Musa Acuminata Colla or the edible banana[1], a Musaceae family member, has a dense and rich story to share that spans numerous generations. The historical narrative of bananas includes politics, parody, ingenuity, consolidation, and negligence. Banana is an excellent source of Vitamin B6, Fiber, Potassium, Magnesium, Vitamin C, Manganese, and “one serving, or one medium ripe banana, provides about 110 cal, 0g fat, 1g protein, 28g carbohydrates, 15g sugar, 3g fiber and 450mg potassium [2]. Once the jacket is removed, the exposed meat serves as a great vehicle to deliver an amalgam of nutritional elements in any diet.

Ignoring the great controversy about peeling the skin, banana consumption has dominated the global landscape while being accessible to a diverse socioeconomic group. At this very moment, it is abstruse to find a grocery store that does not sell bananas. In an interview with David Rubenstein, CEO Doug McMillon of Walmart, America’s largest retailer, mentioned that the most sold item was bananas and clarified further,”  We’ve got these rooms in food distribution centers, where the environment’s controlled in a way that the banana ripening process is more predictable so that we know we’re getting the banana’s to the store at the right time” [3]. Such an earmarked plan of action in managing a banana eludes just one layer of the multi-faceted fruit.

“Edible bananas originated in the Indo-Malaysian region reaching to northern Australia. They were known only by hearsay in the Mediterranean region in the 3rd Century B.C. and are believed to have been first carried to Europe in the 10th Century A.D. Early in the 16th Century, Portuguese mariners transported the plant from the West African coast to South America” [4]. Climate conditions, particularly in these tropical environments, allowed for better growth. This diasporic origination can be noticed in current production patterns with Ecuador, The Phillippines, Guatemala, Costa Rica, and Columbia, serving as epicenters of banana production. According to Agricultural Outlook 2020-2029 report published by the Organization for Economic Co-operation and Development and Foor and Agriculture Organization, “Based on 2017 figures, the global banana export industry generates around $12 billion per year. However, it is important to note that only around 15% of global banana production is traded in international markets” [5]. Africa, the third-largest producing region globally, 70-80% of the production is local cooking varieties that contribute heavily to the area’s food security [6]. Different producing regions support distinct consumption markets, proximity to the producing region serving as a principal variable. Latin and Caribbean producing parts attend to nations in the western hemisphere, whereas Asia supports countries in the eastern hemisphere.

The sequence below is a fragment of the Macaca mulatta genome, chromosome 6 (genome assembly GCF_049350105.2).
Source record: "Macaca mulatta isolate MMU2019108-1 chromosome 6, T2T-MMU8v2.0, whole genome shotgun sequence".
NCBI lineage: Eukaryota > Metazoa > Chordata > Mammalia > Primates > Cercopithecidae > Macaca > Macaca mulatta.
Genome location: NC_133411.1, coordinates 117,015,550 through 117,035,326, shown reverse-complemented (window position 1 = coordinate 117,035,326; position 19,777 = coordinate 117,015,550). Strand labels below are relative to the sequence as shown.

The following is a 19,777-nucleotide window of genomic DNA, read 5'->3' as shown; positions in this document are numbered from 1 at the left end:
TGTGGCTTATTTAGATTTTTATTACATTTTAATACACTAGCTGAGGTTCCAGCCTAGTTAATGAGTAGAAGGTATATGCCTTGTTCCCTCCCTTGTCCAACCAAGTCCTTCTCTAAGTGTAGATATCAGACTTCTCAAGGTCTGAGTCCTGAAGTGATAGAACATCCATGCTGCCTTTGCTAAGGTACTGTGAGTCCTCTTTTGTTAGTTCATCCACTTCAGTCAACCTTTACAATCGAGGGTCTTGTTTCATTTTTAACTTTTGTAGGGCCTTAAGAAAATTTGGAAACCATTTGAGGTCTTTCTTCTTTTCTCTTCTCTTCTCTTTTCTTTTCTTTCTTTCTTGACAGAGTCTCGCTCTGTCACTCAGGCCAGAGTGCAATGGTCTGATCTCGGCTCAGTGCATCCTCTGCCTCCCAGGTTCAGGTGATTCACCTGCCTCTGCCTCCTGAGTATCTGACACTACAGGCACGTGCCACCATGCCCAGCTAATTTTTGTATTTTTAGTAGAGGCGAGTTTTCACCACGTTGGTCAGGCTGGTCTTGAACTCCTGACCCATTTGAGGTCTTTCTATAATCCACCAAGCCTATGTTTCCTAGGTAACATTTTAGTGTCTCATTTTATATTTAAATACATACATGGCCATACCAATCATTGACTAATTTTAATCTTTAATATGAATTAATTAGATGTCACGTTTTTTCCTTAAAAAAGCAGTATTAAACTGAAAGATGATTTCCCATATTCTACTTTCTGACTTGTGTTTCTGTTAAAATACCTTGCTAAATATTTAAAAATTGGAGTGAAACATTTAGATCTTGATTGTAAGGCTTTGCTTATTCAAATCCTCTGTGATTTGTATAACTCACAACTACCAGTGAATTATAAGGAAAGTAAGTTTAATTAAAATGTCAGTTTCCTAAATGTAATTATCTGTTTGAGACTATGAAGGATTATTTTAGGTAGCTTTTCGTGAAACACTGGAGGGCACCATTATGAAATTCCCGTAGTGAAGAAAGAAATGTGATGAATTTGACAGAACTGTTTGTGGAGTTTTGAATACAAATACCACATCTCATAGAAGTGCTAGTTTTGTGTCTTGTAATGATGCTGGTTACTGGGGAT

As much as 40-50% of the 15% global banana production traded is the Cavendish variety. Cavendish banana can achieve “high yields per hectare, and due to its short stems, is less prone to damage from adverse weather events such as storms” [7]. The banana ripening in the banana ripening room that Mr. McMillon spoke to would be the Cavendish variety. The banana conveniently hanging in the produce departments of grocery stores and the check out lane at a convenience store is the Cavendish variety. This one variety dominates the banana landscape, and a historical examination clarifies its ascendency.